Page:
In this large cohort of older patients with atrial fibrillation, we found that rates of hemorrhage are highest within the first 30 days of warfarin therapy. These rates are considerably higher than the rates of 1%–3% reported in randomized controlled trials of warfarin therapy. Our study provides timely estimates of warfarin-related adverse events that may be useful to clinicians, patients and policy-makers as new options for treatment become available.
Antithrombotics have been shown to decrease the risk of stroke in patients with atrial fibrillation (AF). However they are associated with an increased risk of bleeding. We assessed the frequency and appropriateness of antithrombotic therapy in patients admitted to our service with stroke and AF. A retrospective case study of 219 patients (mean age 77.2 years) admitted between January 1999 and 31 December 2001 with a diagnosis of stroke and AF was done. Patient characteristics, presence of comorbid conditions, knowledge of preadmission AF, medication history and appropriateness of antithrombotic treatment were recorded. One hundred and fifty patients were known to have had AF prior to admission. Forty-one presented with an intracranial hemorrhage (19 on warfarin, 10 on aspirin). Of those patients with known AF only 43 were on treatment consistent with the guidelines. Warfarin was recommended in 144 of the whole cohort, but only 39 were taking it. Fifty-three patients were receiving aspirin although warfarin was the recommended treatment. Fifty-four with known AF were not on any antithrombotic treatment. Factors significantly associated with the use of antithrombotic treatment were history of AF (p = 0.0004), valvular heart disease (p = 0.02), venous thromboembolism (p = 0.04), risk of thromboembolism (p = 0.003) and presentation with a nonischemic infarct (p = 0.008). Antithrombotic therapy use in our patients differs significantly from guideline recommendations.
aspirin; warfarin; atrial fibrillation
Nonvalvular atrial fibrillation is an increasingly common condition. It may cause disabling symptoms and is an important risk factor for stroke. The goals of treatment include the relief and prevention of rate- and rhythm-related symptoms and the prevention of stroke and systemic emboli. Three principal treatments should be considered: pharmacologic rate control, cardioversion and antiarrhythmic therapy to restore and maintain sinus rhythm, and prophylactic anticoagulation or antiplatelet therapy to reduce the risk of stroke. The risks and benefits of each of these therapies have been reviewed. Symptoms, if present, can often be managed safely with rate-directed therapy alone. Until issues regarding safety and long-term efficacy are resolved, cardioversion and antiarrhythmic therapy should be limited to those patients whose symptoms cannot otherwise be controlled. The benefits of warfarin anticoagulation for the primary and secondary prevention of stroke in nonvalvular atrial fibrillation have been demonstrated convincingly by several randomized clinical trials. These benefits must be weighed against the real risk of major hemorrhage. For patients at low risk of stroke, the use of aspirin may be an acceptable alternative to warfarin sodium therapy.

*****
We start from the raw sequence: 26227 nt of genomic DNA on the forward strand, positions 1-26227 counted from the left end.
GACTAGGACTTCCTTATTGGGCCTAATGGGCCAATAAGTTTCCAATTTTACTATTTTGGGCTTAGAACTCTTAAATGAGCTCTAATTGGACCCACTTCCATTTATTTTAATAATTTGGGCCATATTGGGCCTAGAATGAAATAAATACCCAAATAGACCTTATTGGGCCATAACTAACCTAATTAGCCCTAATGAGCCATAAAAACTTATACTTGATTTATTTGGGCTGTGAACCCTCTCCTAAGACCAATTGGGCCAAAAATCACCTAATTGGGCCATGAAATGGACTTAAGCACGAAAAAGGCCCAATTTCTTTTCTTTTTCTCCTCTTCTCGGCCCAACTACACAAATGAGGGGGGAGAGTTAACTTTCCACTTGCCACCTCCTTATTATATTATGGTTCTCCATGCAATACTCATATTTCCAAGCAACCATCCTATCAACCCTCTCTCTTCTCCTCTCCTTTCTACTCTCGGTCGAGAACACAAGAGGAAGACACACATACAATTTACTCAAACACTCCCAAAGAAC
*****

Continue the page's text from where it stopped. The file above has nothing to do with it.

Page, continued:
Atrial fibrillation (AF) is the most common cardiac arrhythmia in the elderly, affecting 1 in 20 adults over the age of 70 years. Stroke is a major yet highly preventable complication of AF, and the strokes related to AF often are disabling and fatal. Warfarin is the treatment of choice in high-risk patients with AF, and its superior efficacy over aspirin for preventing stroke in these patients is widely recognized. However, several eligible patients with AF are not being treated with warfarin or are being treated inadequately, largely because of concerns regarding the attendant strict monitoring, drug interactions, and risk of major bleeding. As such, alternative antithrombotic therapies that can rival or exceed the efficacy of warfarin, yet compare favorably with its administration and side effect profile, are being sought. One such strategy, the use of a combination antiplatelet regimen, for stroke prevention in high-risk patients with nonvalvular AF was investigated recently in two clinical trials. This article reviews the role of combination antiplatelet regimens in stroke prevention for patients with AF. Other therapies discussed include oral anticoagulation, single antiplatelet therapies, oral anticoagulation plus antiplatelet treatment, direct thrombin inhibitors, and factor Xa inhibitors.
Atrial fibrillation is the most common cardiac arrhythmias, and a major cause of morbidity and mortality due to cardioembolic stroke. The left atrial appendage is the major site of thrombus formation in non-valvular atrial fibrillation. Loss of atrial systole in atrial fibrillation and increased relative risk of associated stroke point strongly toward a role for stasis of blood in left atrial thrombosis, although thrombus formation is multifactorial, and much more than blood flow irregularities are implicated. Oral anticoagulation with vitamin-K-antagonists is currently the most effective prophylaxis for stroke in atrial fibrillation. Unfortunately, this treatment is often contraindicated, particularly in the elderly, in whom risk of stroke is high. Moreover, given the risk of major bleeding, there is reason to be skeptical of the net benefit when warfarin is used in those patients. This work reviews the pathophysiology of cardioembolic stroke and critically spotlights the current status of preventive anticoagulation therapy. Various techniques to exclude the left atrial appendage from circulation were discussed as a considerable alternative for stroke prophylaxis.
Atrial appendage; Atrial fibrillation; Thromboembolism; Stroke; Prostheses and implants; Prognosis